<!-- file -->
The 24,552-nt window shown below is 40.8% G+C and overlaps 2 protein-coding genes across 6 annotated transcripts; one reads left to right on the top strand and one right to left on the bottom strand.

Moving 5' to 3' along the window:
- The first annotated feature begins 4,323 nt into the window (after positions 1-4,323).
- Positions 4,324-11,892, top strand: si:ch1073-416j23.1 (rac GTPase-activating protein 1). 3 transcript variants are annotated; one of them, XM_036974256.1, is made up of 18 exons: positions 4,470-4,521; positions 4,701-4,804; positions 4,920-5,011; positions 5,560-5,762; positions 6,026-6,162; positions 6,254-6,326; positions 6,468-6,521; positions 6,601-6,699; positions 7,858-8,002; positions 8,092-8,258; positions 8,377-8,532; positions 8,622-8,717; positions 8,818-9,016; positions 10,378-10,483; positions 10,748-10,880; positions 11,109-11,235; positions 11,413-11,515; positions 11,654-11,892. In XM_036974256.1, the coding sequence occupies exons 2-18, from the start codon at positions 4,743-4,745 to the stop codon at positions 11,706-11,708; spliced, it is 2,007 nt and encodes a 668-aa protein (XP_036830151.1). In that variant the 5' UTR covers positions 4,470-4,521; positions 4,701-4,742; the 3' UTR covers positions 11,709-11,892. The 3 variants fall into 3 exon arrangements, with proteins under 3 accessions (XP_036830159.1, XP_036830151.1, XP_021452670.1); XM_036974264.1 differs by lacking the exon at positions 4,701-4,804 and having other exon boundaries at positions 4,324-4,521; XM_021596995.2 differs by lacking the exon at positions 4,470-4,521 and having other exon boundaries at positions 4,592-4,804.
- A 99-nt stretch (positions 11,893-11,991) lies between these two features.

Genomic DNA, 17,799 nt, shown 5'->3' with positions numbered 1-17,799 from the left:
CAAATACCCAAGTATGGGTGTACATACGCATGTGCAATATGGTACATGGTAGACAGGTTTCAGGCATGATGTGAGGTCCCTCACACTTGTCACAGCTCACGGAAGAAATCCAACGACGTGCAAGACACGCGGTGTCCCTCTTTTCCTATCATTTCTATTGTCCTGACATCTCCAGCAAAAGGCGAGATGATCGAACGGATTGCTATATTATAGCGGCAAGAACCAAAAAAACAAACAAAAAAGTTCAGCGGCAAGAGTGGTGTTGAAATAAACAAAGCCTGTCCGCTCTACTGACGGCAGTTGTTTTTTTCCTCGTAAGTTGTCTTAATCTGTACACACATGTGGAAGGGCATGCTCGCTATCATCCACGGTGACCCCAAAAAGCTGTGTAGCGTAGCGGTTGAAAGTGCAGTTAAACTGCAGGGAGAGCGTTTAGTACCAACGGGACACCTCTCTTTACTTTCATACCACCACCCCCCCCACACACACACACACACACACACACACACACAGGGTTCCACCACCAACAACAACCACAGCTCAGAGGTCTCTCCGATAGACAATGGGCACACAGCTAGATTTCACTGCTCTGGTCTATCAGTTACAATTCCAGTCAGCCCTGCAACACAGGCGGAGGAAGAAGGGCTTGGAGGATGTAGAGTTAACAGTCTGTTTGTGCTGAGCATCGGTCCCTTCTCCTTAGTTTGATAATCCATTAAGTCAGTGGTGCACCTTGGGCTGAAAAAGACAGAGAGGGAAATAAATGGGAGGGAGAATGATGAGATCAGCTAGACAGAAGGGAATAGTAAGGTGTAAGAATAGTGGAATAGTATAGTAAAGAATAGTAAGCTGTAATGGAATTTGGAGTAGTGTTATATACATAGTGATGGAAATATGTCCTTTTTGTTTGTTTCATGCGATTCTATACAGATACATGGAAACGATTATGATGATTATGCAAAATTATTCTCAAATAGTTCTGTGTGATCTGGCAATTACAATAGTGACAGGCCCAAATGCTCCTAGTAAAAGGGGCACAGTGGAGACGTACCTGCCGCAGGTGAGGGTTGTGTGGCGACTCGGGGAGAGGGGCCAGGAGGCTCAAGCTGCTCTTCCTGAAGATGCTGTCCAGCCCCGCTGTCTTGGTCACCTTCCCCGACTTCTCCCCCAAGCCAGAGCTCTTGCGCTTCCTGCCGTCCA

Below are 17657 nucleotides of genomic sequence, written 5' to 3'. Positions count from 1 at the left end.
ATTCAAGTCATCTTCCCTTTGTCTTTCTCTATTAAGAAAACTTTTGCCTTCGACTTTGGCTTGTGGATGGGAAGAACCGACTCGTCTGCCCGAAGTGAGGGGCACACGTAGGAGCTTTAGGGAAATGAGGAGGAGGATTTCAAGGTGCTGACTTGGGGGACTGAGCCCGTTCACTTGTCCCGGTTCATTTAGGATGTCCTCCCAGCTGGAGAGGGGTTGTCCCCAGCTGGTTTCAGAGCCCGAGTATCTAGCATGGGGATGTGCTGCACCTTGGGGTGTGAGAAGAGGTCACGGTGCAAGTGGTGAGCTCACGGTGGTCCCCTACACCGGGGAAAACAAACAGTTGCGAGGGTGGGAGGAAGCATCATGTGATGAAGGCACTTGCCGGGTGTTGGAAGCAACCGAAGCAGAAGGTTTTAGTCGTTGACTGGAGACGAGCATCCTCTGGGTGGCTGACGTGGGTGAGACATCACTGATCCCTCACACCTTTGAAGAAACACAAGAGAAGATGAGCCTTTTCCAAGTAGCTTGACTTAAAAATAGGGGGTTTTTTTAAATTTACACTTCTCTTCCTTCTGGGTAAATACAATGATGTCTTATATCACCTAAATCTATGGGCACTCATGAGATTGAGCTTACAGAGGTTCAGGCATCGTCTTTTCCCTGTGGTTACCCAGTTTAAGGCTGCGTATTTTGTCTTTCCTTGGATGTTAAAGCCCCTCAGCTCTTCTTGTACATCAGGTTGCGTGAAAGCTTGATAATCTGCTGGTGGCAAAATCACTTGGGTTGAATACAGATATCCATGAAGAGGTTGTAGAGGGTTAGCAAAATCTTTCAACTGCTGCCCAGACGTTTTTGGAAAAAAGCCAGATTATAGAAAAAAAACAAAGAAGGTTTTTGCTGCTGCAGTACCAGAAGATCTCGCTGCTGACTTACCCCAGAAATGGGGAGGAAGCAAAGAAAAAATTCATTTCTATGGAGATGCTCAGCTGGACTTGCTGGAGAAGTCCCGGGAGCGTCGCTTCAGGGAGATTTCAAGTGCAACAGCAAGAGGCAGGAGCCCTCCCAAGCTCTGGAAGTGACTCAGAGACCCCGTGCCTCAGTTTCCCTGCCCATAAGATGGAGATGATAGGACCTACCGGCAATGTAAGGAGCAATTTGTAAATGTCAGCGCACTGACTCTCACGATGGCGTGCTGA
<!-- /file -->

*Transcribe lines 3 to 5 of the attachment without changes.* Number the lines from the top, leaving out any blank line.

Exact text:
- The first annotated feature begins 4,323 nt into the window (after positions 1-4,323).
- Positions 4,324-11,892, top strand: si:ch1073-416j23.1 (rac GTPase-activating protein 1). 3 transcript variants are annotated; one of them, XM_036974256.1, is made up of 18 exons: positions 4,470-4,521; positions 4,701-4,804; positions 4,920-5,011; positions 5,560-5,762; positions 6,026-6,162; positions 6,254-6,326; positions 6,468-6,521; positions 6,601-6,699; positions 7,858-8,002; positions 8,092-8,258; positions 8,377-8,532; positions 8,622-8,717; positions 8,818-9,016; positions 10,378-10,483; positions 10,748-10,880; positions 11,109-11,235; positions 11,413-11,515; positions 11,654-11,892. In XM_036974256.1, the coding sequence occupies exons 2-18, from the start codon at positions 4,743-4,745 to the stop codon at positions 11,706-11,708; spliced, it is 2,007 nt and encodes a 668-aa protein (XP_036830151.1). In that variant the 5' UTR covers positions 4,470-4,521; positions 4,701-4,742; the 3' UTR covers positions 11,709-11,892. The 3 variants fall into 3 exon arrangements, with proteins under 3 accessions (XP_036830159.1, XP_036830151.1, XP_021452670.1); XM_036974264.1 differs by lacking the exon at positions 4,701-4,804 and having other exon boundaries at positions 4,324-4,521; XM_021596995.2 differs by lacking the exon at positions 4,470-4,521 and having other exon boundaries at positions 4,592-4,804.
- A 99-nt stretch (positions 11,893-11,991) lies between these two features.